I recently got a new car and the whole process went surprisingly smooth. The dealership handled all of the Georgia tag & plate information and very quickly I was on my way in the new ride. The dealership was so accommodating that I figured all would occur without a hitch. I’d drive away in my beautiful “new to me” car, and I’d be looking great. After three weeks of driving around with a temporary tag, this arrived in the mail…
Ugh! I have been in fear of getting the ‘peachy license plate’ since it came out in 2011. I remember telling myself that I would not be the person to have this on my car — I would request the white one at the DMV and all would be well. But now here I am, with the peachy license plate. Curious to know what other people thought about the peachy plate, I posted it on Instagram, Twitter & Facebook. 49 comments later I saw I wasn’t alone. About 90% of the comments were negative pertaining to the design. One person mentioned this was the winner of a license plate design contest. This won a design contest? Intrigued, I began to do some research…
Turns out in 2011 the Department of Revenue introduced a Georgia License Plate Design Contest to the public. The goal of this competition was to highlight artists and create a fresh design that best represents the state of Georgia. So yes, the public did choose this exact design. While the public votes may be in conflict with the negative comments I received on social media, those comments make sense to me. When the random public voted, it was through their lens of design. They chose the license plate that seemed the most designed to them. Rarely will the general pubic choose a simple option in a design contest. Many will think, “that isn’t designed enough to win!” All the while forgetting that this isn’t a movie poster, or a wall mural, or a flyer for the North Georgia State Fair — it’s a license plate.
Rather than just allowing artists a chance to put their work on the back of every car in the state a better option would be to develop a strategy, set objectives, then engage a team to design the plate. Design is not simply beauty. Function must be a component. It seems the Georgia Department of Revenue missed that. They needed a team to draw the lines. Drawing the lines doesn’t limit creativity — it provides an important ‘sandbox’ in which to play — a sandbox that doesn’t seem was a part of the Georgia plate design criteria.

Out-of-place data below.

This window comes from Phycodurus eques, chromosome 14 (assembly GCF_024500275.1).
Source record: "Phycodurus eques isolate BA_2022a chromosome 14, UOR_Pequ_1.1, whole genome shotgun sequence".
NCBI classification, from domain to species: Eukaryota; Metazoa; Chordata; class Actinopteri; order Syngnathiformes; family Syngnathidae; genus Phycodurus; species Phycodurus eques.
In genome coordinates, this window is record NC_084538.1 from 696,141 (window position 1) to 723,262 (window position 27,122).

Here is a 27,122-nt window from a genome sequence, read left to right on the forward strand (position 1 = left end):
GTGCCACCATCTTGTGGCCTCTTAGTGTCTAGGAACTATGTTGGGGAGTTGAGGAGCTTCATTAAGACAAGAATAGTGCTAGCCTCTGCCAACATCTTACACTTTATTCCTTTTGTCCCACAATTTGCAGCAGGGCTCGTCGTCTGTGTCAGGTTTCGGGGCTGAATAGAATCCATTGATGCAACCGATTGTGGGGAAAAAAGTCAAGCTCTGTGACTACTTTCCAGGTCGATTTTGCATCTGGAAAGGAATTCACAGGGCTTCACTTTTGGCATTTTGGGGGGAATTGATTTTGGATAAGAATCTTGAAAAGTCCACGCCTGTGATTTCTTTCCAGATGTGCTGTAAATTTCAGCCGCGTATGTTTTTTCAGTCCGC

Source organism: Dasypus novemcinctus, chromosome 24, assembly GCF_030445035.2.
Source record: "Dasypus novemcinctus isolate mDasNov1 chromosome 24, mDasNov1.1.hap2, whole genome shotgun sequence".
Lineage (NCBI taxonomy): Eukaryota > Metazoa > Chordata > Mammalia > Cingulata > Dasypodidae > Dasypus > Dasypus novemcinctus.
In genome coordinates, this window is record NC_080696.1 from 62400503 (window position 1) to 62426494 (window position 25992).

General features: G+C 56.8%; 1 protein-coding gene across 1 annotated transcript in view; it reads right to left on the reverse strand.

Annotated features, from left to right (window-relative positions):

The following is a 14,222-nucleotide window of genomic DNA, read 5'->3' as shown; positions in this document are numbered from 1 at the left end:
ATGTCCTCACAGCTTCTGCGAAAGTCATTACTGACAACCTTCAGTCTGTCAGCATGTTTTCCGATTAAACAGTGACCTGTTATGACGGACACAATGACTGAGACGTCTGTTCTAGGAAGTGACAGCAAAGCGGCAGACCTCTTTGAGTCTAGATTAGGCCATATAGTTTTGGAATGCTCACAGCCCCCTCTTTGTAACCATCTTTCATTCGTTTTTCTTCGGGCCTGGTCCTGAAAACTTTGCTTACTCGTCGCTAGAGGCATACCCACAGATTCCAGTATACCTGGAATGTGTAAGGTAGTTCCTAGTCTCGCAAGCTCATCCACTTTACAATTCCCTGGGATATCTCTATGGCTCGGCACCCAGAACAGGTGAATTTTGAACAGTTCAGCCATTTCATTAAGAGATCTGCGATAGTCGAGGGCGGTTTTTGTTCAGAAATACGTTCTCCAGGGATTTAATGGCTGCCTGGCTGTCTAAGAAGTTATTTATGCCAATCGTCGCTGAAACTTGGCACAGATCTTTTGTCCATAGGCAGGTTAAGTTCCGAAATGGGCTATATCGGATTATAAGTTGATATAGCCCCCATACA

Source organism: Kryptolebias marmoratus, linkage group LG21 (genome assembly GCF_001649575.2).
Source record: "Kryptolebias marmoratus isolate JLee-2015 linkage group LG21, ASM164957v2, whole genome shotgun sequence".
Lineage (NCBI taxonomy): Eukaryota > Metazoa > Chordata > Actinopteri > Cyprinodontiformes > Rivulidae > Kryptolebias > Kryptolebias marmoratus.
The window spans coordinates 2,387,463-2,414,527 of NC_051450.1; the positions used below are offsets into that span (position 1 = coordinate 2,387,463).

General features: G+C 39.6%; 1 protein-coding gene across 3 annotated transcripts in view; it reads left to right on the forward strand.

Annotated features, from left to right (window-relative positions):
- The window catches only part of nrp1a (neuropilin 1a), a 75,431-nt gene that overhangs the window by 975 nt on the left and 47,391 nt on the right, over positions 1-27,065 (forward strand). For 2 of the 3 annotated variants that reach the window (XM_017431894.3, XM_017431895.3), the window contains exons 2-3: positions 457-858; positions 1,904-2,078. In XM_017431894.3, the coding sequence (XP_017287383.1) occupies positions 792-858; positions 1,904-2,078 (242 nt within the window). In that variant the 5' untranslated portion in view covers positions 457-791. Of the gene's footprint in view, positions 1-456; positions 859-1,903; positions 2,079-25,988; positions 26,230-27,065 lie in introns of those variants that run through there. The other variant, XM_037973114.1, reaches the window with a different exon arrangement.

When the Georgia voters saw these designs they picked the prettiest icon on a website and went to lunch — it stopped there for them. There was no measurement criteria beyond asking, “what is your preference?” For a state with 9.92 million people, “what is your preference” can be a prescription for one peachy disaster.
When designing for the masses, simplicity often wins out. Craig Ward says, “Bad typography is everywhere. Good typography is invisible.” And so it is with this. A good license plate design would communicate its purpose with great typography and a nod to the state’s characteristics. It would be distinctive in subtle ways. It would be simple and representative of our great state. The design should lean toward being invisible rather than being noticed — as it does so today. Designers are responsible to deliver a right solution vs. meet a preference. The new Georgia license plate is preference, not purpose. Georgia needs a license plate that fulfills analytical requirements — no more, no less.
In my research I found Georgia introduces a new license plate every 5 years. If the Georgia Department of Revenue introduces another design contest, let’s consider simplicity, Georgians. And in the meantime, let’s represent our state well by choosing the ‘plain white’ option at the DMV.